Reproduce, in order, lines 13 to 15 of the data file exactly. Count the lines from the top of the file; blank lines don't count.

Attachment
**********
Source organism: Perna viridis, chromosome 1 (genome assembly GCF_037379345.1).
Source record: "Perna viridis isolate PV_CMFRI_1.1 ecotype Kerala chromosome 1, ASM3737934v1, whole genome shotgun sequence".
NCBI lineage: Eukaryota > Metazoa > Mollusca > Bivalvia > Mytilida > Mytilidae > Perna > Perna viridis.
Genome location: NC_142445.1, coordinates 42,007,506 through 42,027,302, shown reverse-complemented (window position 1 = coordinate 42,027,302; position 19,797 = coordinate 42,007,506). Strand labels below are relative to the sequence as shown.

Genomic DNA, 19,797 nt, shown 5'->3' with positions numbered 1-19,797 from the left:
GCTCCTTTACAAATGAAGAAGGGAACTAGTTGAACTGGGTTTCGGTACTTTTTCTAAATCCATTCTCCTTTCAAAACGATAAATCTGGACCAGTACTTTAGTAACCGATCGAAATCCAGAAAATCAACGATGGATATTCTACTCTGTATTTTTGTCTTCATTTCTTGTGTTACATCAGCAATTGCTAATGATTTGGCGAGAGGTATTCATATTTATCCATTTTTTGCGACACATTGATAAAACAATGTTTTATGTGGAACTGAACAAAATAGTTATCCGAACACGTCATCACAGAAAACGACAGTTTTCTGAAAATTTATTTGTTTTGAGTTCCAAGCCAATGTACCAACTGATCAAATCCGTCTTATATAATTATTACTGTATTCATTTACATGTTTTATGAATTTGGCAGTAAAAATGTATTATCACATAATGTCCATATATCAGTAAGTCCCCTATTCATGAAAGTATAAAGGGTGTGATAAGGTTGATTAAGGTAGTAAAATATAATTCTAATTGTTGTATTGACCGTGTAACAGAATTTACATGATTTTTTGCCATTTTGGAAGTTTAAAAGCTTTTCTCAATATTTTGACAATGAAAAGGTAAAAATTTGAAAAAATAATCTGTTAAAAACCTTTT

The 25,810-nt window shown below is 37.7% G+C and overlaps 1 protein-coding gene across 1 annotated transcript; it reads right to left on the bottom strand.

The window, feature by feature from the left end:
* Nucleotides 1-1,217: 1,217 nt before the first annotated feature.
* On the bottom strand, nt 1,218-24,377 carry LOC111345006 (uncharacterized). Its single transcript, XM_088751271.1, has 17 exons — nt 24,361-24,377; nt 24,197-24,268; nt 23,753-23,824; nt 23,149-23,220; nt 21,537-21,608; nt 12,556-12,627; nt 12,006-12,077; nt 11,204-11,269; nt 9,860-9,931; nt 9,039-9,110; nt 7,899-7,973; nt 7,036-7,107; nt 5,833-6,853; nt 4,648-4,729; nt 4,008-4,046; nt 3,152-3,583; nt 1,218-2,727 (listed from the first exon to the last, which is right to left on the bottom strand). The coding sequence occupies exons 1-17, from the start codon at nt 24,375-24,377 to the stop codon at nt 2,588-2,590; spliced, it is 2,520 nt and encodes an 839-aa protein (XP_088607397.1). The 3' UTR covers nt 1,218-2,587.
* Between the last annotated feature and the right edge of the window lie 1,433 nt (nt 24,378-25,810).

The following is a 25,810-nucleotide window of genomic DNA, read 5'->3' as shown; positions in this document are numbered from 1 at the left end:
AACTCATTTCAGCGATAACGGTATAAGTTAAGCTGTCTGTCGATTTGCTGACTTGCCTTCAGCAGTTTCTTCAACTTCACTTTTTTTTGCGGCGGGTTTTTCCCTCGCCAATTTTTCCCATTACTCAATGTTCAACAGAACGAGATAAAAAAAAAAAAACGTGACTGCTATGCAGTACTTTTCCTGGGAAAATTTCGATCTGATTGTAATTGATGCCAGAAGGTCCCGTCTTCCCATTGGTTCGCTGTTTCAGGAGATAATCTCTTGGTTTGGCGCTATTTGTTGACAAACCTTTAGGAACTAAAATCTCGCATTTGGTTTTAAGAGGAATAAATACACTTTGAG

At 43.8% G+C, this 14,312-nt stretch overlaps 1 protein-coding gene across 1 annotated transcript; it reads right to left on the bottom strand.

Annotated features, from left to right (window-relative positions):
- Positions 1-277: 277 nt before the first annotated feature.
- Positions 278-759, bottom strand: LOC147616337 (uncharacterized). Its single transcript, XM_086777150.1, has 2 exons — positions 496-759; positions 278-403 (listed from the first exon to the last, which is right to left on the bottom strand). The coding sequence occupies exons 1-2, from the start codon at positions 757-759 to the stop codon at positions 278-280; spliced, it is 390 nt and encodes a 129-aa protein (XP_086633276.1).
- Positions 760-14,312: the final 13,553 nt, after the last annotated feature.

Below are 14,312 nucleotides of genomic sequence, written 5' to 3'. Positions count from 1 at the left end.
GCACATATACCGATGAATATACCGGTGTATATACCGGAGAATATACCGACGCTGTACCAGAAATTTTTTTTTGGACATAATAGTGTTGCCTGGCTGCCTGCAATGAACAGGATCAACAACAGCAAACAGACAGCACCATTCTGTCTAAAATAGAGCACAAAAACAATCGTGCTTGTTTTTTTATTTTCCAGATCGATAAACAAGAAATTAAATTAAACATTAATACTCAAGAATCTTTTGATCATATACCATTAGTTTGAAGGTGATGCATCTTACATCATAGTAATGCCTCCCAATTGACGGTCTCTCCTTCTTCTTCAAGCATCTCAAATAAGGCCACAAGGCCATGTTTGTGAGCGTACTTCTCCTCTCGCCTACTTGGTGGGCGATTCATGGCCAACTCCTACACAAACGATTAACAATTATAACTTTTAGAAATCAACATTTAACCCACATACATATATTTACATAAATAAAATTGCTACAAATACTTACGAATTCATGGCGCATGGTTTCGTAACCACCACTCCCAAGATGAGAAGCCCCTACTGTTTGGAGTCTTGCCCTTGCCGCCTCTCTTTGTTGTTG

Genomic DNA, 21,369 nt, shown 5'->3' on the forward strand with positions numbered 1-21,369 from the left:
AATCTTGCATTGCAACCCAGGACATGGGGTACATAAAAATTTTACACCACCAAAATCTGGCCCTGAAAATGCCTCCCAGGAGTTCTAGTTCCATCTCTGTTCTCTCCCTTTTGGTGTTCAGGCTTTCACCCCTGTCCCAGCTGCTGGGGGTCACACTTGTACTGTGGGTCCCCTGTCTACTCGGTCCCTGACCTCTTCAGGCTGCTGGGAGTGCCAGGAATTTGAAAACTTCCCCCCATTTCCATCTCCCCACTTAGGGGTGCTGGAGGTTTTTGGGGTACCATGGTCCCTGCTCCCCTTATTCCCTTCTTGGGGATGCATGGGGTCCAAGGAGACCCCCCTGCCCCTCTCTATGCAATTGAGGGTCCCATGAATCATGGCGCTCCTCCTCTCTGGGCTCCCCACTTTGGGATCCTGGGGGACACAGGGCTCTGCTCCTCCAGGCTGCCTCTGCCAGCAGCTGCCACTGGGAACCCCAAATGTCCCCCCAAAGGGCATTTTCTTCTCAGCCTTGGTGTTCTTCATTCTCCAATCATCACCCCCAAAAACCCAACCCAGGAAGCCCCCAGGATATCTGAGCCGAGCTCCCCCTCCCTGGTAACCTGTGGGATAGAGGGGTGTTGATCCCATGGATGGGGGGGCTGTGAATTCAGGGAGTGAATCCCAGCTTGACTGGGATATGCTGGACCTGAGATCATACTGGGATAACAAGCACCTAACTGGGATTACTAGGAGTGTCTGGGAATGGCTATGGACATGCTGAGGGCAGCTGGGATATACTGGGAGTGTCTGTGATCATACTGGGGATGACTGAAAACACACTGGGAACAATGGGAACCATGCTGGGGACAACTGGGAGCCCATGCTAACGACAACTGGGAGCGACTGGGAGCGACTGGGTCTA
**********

AACTCATTTCAGCGATAACGGTATAAGTTAAGCTGTCTGTCGATTTGCTGACTTGCCTTCAGCAGTTTCTTCAACTTCACTTTTTTTTGCGGCGGGTTTTTCCCTCGCCAATTTTTCCCATTACTCAATGTTCAACAGAACGAGATAAAAAAAAAAAAACGTGACTGCTATGCAGTACTTTTCCTGGGAAAATTTCGATCTGATTGTAATTGATGCCAGAAGGTCCCGTCTTCCCATTGGTTCGCTGTTTCAGGAGATAATCTCTTGGTTTGGCGCTATTTGTTGACAAACCTTTAGGAACTAAAATCTCGCATTTGGTTTTAAGAGGAATAAATACACTTTGAG

At 43.8% G+C, this 14,312-nt stretch overlaps 1 protein-coding gene across 1 annotated transcript; it reads right to left on the bottom strand.

Annotated features, from left to right (window-relative positions):